Floral characteristics, meiotic behavior, and sporad formation were compared in three Dendrobium tetraploids (amphidiploids) and their diploid counterparts. Amphidiploid flowers were larger than those of diploids. Diploid meiotic behavior varied; mean configurations at Metaphase I ranged from 14.3 bivalents and 9.4 univalents to 18.9 bivalents and 0.2 univalents. In amphidiploids, nearly all cells had 38 bivalents. Sporad formation also varied; diploids had 36% to 70% tetrads and amphidiploids had 97% to 100% tetrads. Preferential pairing and small chromosome size may promote bivalent formation in amphidiploids.
Poor and inconsistent germination is a problem in triploid watermelon. Nicking was shown effective in improving germination in triploid cultivars. In this experiment, we examined the effects of high and low medium moisture, and nicking on diploid and triploid seed germination. Germination for the diploid cultivar was unaffected by any treatment. At high moisture conditions, triploid seed germination was severely reduced to less than 15%, while nicking significantly improved germination up to 40%. However, this increase is still not commercially acceptable. When seed morphological components were measured for each cultivar, triploid seeds had a larger and highly variable air space as compared to the diploid seed. The data confirm that seed germination is not inhibited by the seedcoat alone, but appears to be highly sensitive to excessive water conditions.
Autotetraploid (4n) plants of Dieffenbachia maculata (Lodd.) G. Don ‘Perfection’ flowered poorly, compared to diploids (2n), following treatment with 250 or 500 mg foliar spray of gibberellic acid (GA3)/liter. GA3-treated 4n plants produced bracts that normally precede flowering but remained vegetative and produced additional distal shoots instead of flowers.
A comparison of pretreatment, fixing, and staining methods for root tips of Fragaria × ananassa (2n=8x=56), a polyploid species with small chromosomes, was made to facilitate chromosome counting. Three pretreatments (8-hydroxyquinoline, α-bromonaphthalene, and p-dichlorobenzene), three fixatives (Farmer's, Carnoy's, and Newcomer's), and five stains (acetocarmine, lacto-propionic orcein, leucobasic fuchsin, altered carbol fuchsin, and alcoholic hydrochloric-acid carmine) were examined in a factorial design to determine which treatment combination produced the best chromosome preparation. Field propagated runners were grown in sand under greenhouse conditions with supplemental lighting to produce root tips for late morning collection. The treatment combinations of α-bromonaphthalene or 8-hydroxyquinoline, Farmer's fixative, and altered carbol fuchsin, or the combination of α-bromonaphthalene, Farmer's fixative, and alcoholic hydrochloric-acid carmine produced the most intensely-stained and well-defined preparations.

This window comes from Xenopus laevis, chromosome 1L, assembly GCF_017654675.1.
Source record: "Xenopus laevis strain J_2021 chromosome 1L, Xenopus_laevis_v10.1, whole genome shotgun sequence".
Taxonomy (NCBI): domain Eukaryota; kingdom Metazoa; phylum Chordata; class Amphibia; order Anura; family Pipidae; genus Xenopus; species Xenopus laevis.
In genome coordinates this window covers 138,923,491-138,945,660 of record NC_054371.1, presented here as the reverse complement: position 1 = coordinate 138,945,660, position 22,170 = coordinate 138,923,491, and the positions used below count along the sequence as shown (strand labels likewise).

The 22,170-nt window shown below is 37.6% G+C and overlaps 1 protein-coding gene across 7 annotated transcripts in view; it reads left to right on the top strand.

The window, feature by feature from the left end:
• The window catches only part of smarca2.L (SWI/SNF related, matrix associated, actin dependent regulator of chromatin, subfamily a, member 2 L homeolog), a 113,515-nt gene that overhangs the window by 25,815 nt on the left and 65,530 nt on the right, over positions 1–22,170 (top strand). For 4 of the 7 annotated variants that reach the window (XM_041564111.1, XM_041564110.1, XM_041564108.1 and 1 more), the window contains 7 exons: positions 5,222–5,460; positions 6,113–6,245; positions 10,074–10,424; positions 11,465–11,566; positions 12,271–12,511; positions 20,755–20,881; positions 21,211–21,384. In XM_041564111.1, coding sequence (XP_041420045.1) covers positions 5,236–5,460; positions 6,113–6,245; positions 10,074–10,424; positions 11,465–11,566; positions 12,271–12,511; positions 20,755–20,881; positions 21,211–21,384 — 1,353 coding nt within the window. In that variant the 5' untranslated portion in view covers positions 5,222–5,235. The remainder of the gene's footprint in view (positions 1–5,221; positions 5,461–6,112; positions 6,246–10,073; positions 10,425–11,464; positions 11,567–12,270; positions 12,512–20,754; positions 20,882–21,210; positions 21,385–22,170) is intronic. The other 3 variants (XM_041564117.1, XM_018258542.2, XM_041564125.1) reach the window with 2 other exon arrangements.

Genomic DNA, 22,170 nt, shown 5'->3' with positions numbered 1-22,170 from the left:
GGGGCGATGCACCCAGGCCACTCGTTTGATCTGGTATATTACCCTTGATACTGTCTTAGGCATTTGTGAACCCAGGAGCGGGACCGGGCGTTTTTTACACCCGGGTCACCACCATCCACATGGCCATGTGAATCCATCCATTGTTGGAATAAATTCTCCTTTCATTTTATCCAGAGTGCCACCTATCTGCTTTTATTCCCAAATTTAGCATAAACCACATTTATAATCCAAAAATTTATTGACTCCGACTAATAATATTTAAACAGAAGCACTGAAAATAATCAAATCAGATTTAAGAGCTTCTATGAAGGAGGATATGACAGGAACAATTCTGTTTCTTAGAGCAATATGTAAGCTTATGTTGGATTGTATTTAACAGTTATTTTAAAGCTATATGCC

Knowledge of the chromosome number in Rubus would be valuable when planning crosses and identifying plants, etc., however, preparation of tissue for microscopic evaluation and chromosome counting is difficult and time-consuming. Flow cytometry offers a more-efficient approach to this task. DNA flow cytometry was used to determine the nuclear DNA content in 22 Rubus genotypes. The genotypes represented a range of reported chromosome numbers from 2x to 12x. Six of the genotypes were representatives of Rubus ursinus, which is reported to have both 8x and 12x forms. Samples of nuclei were prepared from leaf discs of newly emerged and mature leaves following published protocols with some modifications. The DNA content was estimated by comparison of the fluorescence of Rubus nuclei with an internal DNA standard. There was an increase in nuclear DNA content concurrent with the increase in chromosome number. In these studies DNA flow cytometry could differentiate genotypes that differed by 2x, such as 6x and 8x, but could not reliably distinguish genotypes that differed by 1x, such as 7x vs. 8x or 6x. Aneuploids cannot be differentiated at this time.